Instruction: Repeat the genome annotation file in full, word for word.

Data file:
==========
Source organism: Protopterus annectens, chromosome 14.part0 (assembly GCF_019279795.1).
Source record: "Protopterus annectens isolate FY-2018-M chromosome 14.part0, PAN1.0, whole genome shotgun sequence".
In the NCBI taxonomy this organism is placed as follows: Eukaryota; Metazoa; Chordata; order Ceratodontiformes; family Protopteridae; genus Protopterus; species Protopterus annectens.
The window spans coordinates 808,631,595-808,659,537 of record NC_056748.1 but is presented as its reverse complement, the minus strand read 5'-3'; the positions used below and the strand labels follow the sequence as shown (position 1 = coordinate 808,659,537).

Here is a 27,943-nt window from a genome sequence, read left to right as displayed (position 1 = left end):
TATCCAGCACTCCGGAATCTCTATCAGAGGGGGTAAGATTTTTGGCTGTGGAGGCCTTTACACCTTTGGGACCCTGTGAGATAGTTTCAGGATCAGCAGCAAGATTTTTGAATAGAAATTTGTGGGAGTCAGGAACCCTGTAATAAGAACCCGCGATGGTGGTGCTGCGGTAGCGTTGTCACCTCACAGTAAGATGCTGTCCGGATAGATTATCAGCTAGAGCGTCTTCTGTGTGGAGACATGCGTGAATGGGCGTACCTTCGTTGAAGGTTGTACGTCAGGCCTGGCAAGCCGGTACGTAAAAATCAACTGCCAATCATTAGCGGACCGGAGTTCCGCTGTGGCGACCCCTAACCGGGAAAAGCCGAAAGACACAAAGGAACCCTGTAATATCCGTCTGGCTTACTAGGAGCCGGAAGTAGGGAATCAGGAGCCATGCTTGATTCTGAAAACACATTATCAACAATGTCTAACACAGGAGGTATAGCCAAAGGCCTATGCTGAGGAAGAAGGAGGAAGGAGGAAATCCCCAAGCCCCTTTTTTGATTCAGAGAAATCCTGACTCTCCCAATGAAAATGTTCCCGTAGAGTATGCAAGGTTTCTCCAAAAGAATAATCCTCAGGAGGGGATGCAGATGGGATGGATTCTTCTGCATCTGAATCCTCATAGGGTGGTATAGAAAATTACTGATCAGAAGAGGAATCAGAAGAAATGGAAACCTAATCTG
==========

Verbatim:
Source organism: Protopterus annectens, chromosome 14.part0 (assembly GCF_019279795.1).
Source record: "Protopterus annectens isolate FY-2018-M chromosome 14.part0, PAN1.0, whole genome shotgun sequence".
In the NCBI taxonomy this organism is placed as follows: Eukaryota; Metazoa; Chordata; order Ceratodontiformes; family Protopteridae; genus Protopterus; species Protopterus annectens.
The window spans coordinates 808,631,595-808,659,537 of record NC_056748.1 but is presented as its reverse complement, the minus strand read 5'-3'; the positions used below and the strand labels follow the sequence as shown (position 1 = coordinate 808,659,537).

Here is a 27,943-nt window from a genome sequence, read left to right as displayed (position 1 = left end):
TATCCAGCACTCCGGAATCTCTATCAGAGGGGGTAAGATTTTTGGCTGTGGAGGCCTTTACACCTTTGGGACCCTGTGAGATAGTTTCAGGATCAGCAGCAAGATTTTTGAATAGAAATTTGTGGGAGTCAGGAACCCTGTAATAAGAACCCGCGATGGTGGTGCTGCGGTAGCGTTGTCACCTCACAGTAAGATGCTGTCCGGATAGATTATCAGCTAGAGCGTCTTCTGTGTGGAGACATGCGTGAATGGGCGTACCTTCGTTGAAGGTTGTACGTCAGGCCTGGCAAGCCGGTACGTAAAAATCAACTGCCAATCATTAGCGGACCGGAGTTCCGCTGTGGCGACCCCTAACCGGGAAAAGCCGAAAGACACAAAGGAACCCTGTAATATCCGTCTGGCTTACTAGGAGCCGGAAGTAGGGAATCAGGAGCCATGCTTGATTCTGAAAACACATTATCAACAATGTCTAACACAGGAGGTATAGCCAAAGGCCTATGCTGAGGAAGAAGGAGGAAGGAGGAAATCCCCAAGCCCCTTTTTTGATTCAGAGAAATCCTGACTCTCCCAATGAAAATGTTCCCGTAGAGTATGCAAGGTTTCTCCAAAAGAATAATCCTCAGGAGGGGATGCAGATGGGATGGATTCTTCTGCATCTGAATCCTCATAGGGTGGTATAGAAAATTACTGATCAGAAGAGGAATCAGAAGAAATGGAAACCTAATCTG